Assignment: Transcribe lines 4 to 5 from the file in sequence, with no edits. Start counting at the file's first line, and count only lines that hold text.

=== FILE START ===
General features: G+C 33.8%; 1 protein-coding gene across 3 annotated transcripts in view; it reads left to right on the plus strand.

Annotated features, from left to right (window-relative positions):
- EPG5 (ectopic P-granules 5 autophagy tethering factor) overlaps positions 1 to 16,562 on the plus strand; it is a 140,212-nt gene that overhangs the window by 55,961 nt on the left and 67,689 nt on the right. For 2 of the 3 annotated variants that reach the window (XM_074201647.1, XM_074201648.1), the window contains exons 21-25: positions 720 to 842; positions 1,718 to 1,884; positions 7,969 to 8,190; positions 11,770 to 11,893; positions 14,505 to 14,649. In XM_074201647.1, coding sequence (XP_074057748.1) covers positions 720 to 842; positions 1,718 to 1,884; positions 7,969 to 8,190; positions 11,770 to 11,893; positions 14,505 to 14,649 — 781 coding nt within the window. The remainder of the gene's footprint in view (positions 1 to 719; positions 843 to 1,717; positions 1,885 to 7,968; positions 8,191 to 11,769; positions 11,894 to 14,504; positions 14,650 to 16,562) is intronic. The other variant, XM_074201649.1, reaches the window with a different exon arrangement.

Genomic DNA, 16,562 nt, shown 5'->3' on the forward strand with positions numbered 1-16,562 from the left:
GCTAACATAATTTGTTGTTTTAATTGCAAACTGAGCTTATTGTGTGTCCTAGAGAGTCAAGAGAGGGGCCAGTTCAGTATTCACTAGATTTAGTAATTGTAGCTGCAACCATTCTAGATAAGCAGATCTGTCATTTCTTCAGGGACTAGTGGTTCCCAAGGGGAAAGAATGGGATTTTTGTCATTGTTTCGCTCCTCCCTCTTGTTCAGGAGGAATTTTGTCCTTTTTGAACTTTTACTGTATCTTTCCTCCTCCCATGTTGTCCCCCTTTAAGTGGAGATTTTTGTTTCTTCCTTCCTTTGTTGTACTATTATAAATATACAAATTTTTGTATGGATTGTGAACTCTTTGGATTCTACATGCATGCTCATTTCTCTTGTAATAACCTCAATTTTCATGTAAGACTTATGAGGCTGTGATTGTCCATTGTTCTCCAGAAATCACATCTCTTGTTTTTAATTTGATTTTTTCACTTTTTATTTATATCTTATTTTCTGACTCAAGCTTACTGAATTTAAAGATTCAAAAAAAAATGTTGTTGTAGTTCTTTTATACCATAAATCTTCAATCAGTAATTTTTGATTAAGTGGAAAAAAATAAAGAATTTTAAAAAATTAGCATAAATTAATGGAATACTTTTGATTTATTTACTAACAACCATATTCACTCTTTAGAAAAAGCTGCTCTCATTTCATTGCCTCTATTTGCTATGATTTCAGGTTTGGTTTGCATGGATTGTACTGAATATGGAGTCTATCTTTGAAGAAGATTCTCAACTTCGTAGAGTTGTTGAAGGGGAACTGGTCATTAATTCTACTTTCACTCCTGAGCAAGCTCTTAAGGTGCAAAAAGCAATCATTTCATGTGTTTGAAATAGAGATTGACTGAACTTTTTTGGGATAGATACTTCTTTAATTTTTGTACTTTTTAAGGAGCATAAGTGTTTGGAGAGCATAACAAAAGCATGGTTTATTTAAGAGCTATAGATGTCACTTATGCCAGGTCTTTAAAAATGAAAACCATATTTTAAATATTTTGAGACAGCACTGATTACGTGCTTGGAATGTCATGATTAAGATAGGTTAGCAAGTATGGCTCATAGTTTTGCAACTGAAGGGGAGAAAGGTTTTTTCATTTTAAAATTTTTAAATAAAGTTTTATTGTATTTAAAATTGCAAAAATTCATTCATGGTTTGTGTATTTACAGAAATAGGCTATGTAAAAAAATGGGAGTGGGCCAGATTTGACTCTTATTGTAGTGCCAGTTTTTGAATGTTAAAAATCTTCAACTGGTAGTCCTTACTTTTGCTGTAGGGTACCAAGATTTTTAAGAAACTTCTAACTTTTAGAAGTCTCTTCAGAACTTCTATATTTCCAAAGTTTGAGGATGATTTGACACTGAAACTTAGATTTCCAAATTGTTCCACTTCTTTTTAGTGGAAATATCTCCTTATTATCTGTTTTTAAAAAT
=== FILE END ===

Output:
Genomic DNA, 16,562 nt, shown 5'->3' on the forward strand with positions numbered 1-16,562 from the left:
GCTAACATAATTTGTTGTTTTAATTGCAAACTGAGCTTATTGTGTGTCCTAGAGAGTCAAGAGAGGGGCCAGTTCAGTATTCACTAGATTTAGTAATTGTAGCTGCAACCATTCTAGATAAGCAGATCTGTCATTTCTTCAGGGACTAGTGGTTCCCAAGGGGAAAGAATGGGATTTTTGTCATTGTTTCGCTCCTCCCTCTTGTTCAGGAGGAATTTTGTCCTTTTTGAACTTTTACTGTATCTTTCCTCCTCCCATGTTGTCCCCCTTTAAGTGGAGATTTTTGTTTCTTCCTTCCTTTGTTGTACTATTATAAATATACAAATTTTTGTATGGATTGTGAACTCTTTGGATTCTACATGCATGCTCATTTCTCTTGTAATAACCTCAATTTTCATGTAAGACTTATGAGGCTGTGATTGTCCATTGTTCTCCAGAAATCACATCTCTTGTTTTTAATTTGATTTTTTCACTTTTTATTTATATCTTATTTTCTGACTCAAGCTTACTGAATTTAAAGATTCAAAAAAAAATGTTGTTGTAGTTCTTTTATACCATAAATCTTCAATCAGTAATTTTTGATTAAGTGGAAAAAAATAAAGAATTTTAAAAAATTAGCATAAATTAATGGAATACTTTTGATTTATTTACTAACAACCATATTCACTCTTTAGAAAAAGCTGCTCTCATTTCATTGCCTCTATTTGCTATGATTTCAGGTTTGGTTTGCATGGATTGTACTGAATATGGAGTCTATCTTTGAAGAAGATTCTCAACTTCGTAGAGTTGTTGAAGGGGAACTGGTCATTAATTCTACTTTCACTCCTGAGCAAGCTCTTAAGGTGCAAAAAGCAATCATTTCATGTGTTTGAAATAGAGATTGACTGAACTTTTTTGGGATAGATACTTCTTTAATTTTTGTACTTTTTAAGGAGCATAAGTGTTTGGAGAGCATAACAAAAGCATGGTTTATTTAAGAGCTATAGATGTCACTTATGCCAGGTCTTTAAAAATGAAAACCATATTTTAAATATTTTGAGACAGCACTGATTACGTGCTTGGAATGTCATGATTAAGATAGGTTAGCAAGTATGGCTCATAGTTTTGCAACTGAAGGGGAGAAAGGTTTTTTCATTTTAAAATTTTTAAATAAAGTTTTATTGTATTTAAAATTGCAAAAATTCATTCATGGTTTGTGTATTTACAGAAATAGGCTATGTAAAAAAATGGGAGTGGGCCAGATTTGACTCTTATTGTAGTGCCAGTTTTTGAATGTTAAAAATCTTCAACTGGTAGTCCTTACTTTTGCTGTAGGGTACCAAGATTTTTAAGAAACTTCTAACTTTTAGAAGTCTCTTCAGAACTTCTATATTTCCAAAGTTTGAGGATGATTTGACACTGAAACTTAGATTTCCAAATTGTTCCACTTCTTTTTAGTGGAAATATCTCCTTATTATCTGTTTTTAAAAAT